The Central Arizona Project is responsible for providing water to more than 700,000 Tucsonans every year.

But how do billions of gallons of water make their way from the Colorado River to our homes?

Its truly an engineering marvel. The Central Arizona Project pumps water from the Colorado River, nearly 3,000 feet from Lake Havasu, that eventually ends up at 14 water pumping plants before that water then finds its way into your home.

CAP was officially completed in 1993.

Nollie Templeton, a planning analyst with CAP, said “The infrastructure has served its purpose. It has reliably delivered the Colorado River to central Arizona.”

Templeton said the need for such a system had everything to do with the states heavy reliance on groundwater.

“The state knew that it was overusing our groundwater. The groundwater use wasnt going to be sustainable into the future,” she said. “And so they saw the need for an alternative water supply.”

The $4 billion project took 20 years to build and stretches 336 miles from Lake Havasu to the San Xavier Indian Reservation, delivering water to more than 80% of Arizonas population.

“It delivers Colorado River water in Maricopa County, Pinal County, and, of course, Pima County,” Templeton said.

The process starts at the Mark Wilmer pumping plant along the Arizona-California border.

Templeton said, “From there, it pumps water up through a mountain into a tunnel and then into the CAP Aqueduct.”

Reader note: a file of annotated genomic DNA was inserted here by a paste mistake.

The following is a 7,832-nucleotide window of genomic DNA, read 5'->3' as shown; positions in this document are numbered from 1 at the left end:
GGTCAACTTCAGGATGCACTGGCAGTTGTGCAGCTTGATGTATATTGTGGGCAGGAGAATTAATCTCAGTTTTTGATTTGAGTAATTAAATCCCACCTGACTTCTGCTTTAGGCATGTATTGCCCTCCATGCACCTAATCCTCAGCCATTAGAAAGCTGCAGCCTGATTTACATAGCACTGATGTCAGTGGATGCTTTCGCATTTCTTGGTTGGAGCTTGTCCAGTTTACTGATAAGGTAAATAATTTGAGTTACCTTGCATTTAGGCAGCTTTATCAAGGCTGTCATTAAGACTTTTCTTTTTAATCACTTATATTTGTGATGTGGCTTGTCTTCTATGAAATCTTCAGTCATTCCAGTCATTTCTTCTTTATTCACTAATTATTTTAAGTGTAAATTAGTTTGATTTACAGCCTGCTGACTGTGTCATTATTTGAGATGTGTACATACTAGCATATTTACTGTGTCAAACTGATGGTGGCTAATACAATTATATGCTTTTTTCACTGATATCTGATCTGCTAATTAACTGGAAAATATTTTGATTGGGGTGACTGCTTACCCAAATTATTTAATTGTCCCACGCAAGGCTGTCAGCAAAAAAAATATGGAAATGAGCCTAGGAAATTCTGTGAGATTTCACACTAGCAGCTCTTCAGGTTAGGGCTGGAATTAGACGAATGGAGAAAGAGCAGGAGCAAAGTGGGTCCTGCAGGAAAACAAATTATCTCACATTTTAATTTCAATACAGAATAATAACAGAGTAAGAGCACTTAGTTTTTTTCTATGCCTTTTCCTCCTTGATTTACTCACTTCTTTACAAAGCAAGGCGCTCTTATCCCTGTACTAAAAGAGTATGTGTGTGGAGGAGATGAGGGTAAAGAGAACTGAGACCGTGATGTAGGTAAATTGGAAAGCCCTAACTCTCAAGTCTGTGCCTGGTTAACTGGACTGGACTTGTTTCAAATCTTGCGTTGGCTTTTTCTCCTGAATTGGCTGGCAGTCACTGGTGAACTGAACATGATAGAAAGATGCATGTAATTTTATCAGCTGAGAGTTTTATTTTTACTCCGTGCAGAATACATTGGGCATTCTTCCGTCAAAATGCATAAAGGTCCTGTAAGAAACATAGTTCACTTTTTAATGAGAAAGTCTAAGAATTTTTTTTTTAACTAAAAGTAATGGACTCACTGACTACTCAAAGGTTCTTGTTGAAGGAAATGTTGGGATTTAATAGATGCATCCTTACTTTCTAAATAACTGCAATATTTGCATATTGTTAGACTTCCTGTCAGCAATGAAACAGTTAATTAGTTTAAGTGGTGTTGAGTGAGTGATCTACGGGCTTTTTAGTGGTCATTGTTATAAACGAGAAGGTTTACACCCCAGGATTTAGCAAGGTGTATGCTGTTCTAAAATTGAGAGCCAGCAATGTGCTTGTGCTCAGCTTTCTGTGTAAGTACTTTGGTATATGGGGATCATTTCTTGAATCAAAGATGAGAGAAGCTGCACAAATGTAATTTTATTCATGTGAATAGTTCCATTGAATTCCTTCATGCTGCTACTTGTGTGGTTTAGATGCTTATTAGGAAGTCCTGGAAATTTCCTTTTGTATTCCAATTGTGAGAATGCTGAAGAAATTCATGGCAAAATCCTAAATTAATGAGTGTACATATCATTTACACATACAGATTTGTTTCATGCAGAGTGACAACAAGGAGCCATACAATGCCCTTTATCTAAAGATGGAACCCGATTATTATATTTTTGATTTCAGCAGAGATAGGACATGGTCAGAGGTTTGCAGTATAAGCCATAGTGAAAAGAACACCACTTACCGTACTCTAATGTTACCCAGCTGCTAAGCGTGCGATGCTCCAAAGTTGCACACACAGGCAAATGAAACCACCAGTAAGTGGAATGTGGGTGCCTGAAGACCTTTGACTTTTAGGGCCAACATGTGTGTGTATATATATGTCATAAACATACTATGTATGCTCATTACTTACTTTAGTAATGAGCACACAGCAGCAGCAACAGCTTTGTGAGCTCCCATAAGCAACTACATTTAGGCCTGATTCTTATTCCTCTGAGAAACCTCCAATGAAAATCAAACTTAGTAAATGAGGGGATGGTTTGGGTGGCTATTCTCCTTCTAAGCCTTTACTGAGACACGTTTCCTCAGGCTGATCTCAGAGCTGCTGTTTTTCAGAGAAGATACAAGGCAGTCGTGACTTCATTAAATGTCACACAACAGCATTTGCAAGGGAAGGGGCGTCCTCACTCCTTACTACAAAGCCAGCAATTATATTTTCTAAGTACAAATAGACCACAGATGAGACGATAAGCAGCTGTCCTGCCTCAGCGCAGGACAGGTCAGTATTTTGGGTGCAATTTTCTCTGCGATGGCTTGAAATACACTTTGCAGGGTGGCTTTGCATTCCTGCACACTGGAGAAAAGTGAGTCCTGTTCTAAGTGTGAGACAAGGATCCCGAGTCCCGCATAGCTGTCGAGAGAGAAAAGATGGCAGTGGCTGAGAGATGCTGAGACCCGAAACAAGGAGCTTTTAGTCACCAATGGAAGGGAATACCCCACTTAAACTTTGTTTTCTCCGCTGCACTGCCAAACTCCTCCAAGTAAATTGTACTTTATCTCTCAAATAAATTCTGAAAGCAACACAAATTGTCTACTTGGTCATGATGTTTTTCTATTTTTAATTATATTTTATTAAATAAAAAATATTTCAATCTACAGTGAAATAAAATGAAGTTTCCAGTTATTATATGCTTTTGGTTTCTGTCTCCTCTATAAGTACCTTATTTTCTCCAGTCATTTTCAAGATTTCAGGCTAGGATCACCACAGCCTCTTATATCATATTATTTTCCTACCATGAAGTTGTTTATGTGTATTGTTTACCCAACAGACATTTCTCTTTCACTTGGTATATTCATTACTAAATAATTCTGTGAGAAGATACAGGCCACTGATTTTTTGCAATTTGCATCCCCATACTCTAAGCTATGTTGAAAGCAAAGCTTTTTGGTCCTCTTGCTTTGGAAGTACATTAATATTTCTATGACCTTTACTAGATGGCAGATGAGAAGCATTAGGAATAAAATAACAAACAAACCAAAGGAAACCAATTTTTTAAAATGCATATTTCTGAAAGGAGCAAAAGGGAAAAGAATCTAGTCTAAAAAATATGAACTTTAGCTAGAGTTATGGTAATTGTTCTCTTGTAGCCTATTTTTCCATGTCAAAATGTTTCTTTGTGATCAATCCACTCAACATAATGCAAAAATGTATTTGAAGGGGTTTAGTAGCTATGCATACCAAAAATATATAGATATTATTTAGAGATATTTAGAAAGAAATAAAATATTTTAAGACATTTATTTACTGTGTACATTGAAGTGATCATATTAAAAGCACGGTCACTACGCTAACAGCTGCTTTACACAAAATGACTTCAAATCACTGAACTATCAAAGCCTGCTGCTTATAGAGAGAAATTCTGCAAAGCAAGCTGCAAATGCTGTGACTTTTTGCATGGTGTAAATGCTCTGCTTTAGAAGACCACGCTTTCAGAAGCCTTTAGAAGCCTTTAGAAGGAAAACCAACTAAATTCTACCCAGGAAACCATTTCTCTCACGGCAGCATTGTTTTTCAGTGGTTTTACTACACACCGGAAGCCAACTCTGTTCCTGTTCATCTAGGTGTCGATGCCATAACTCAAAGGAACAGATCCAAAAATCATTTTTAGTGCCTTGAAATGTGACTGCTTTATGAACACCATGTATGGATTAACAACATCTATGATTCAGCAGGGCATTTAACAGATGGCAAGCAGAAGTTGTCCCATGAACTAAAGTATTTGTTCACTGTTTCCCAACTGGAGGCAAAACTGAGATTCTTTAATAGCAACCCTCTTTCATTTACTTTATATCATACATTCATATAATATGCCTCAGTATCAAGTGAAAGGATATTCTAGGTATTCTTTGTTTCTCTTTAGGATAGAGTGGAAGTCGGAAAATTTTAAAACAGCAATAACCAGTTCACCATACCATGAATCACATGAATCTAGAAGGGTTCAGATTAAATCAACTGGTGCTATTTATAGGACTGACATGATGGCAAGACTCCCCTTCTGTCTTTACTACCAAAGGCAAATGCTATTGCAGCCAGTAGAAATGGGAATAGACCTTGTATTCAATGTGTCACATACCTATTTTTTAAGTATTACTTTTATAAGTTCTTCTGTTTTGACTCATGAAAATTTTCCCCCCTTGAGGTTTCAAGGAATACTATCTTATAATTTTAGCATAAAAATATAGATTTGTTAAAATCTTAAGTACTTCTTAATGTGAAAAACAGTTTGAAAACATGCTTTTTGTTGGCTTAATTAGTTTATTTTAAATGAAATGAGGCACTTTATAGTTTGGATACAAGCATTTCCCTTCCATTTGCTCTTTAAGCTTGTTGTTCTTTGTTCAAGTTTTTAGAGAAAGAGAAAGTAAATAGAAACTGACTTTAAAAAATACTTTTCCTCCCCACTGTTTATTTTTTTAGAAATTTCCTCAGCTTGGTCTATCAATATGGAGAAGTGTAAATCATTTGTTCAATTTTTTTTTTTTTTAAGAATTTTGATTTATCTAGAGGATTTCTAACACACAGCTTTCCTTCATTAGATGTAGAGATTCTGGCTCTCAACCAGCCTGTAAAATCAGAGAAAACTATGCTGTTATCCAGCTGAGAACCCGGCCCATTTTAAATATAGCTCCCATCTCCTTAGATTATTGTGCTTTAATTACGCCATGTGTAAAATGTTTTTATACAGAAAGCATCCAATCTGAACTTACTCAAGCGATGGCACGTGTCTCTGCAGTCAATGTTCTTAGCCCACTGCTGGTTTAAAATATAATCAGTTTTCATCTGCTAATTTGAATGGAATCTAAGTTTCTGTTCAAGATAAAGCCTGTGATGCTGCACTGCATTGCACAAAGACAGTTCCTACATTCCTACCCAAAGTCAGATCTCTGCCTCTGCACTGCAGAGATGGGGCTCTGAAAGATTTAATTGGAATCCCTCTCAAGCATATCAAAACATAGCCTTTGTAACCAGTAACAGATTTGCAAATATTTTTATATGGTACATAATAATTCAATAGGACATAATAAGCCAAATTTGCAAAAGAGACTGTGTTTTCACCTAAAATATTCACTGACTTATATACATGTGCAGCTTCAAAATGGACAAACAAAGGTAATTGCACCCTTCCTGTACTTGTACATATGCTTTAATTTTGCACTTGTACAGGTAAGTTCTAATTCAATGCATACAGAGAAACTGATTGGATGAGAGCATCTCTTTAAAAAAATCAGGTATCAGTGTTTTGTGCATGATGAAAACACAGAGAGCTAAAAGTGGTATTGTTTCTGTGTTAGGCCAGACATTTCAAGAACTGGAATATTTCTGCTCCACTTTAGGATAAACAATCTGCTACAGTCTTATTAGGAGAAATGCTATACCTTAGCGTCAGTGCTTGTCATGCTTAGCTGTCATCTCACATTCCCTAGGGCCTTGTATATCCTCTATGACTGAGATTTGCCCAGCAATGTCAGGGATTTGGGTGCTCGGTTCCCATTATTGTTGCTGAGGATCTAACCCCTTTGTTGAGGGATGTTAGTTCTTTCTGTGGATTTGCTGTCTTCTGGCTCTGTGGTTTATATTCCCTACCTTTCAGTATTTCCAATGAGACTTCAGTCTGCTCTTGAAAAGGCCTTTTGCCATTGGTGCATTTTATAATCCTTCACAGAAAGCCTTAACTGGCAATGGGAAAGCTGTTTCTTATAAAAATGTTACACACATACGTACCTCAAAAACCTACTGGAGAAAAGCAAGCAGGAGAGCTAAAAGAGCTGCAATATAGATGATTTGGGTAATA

Its the first of 14 located along the CAP’s aqueduct.

“As the water moves through the system, it travels by gravity until it needs a pumping stanchion to be able to make it continue its journey,” Templeton added.

She said each city decides how it’s going to provide its allocated water to its residents. Tucson receives 44 billion gallons a year.

Tap water in Tucson is a combination of groundwater and water from the Colorado River.

“Tucson takes all of their Colorado River water and pumps it into their groundwater aquifers,” Templeton said. “At which point they pump out their groundwater aquifers for their water deliveries.”

With the effects of climate change on our rivers and lakes, including the one more than 6 million Arizonans rely on for water, being proactive may be the key to continued sustainability.

“We are very aware of our changing climate and additional measures that need to be put in place to ensure our infrastructure continues to operate well into the future,” she said.

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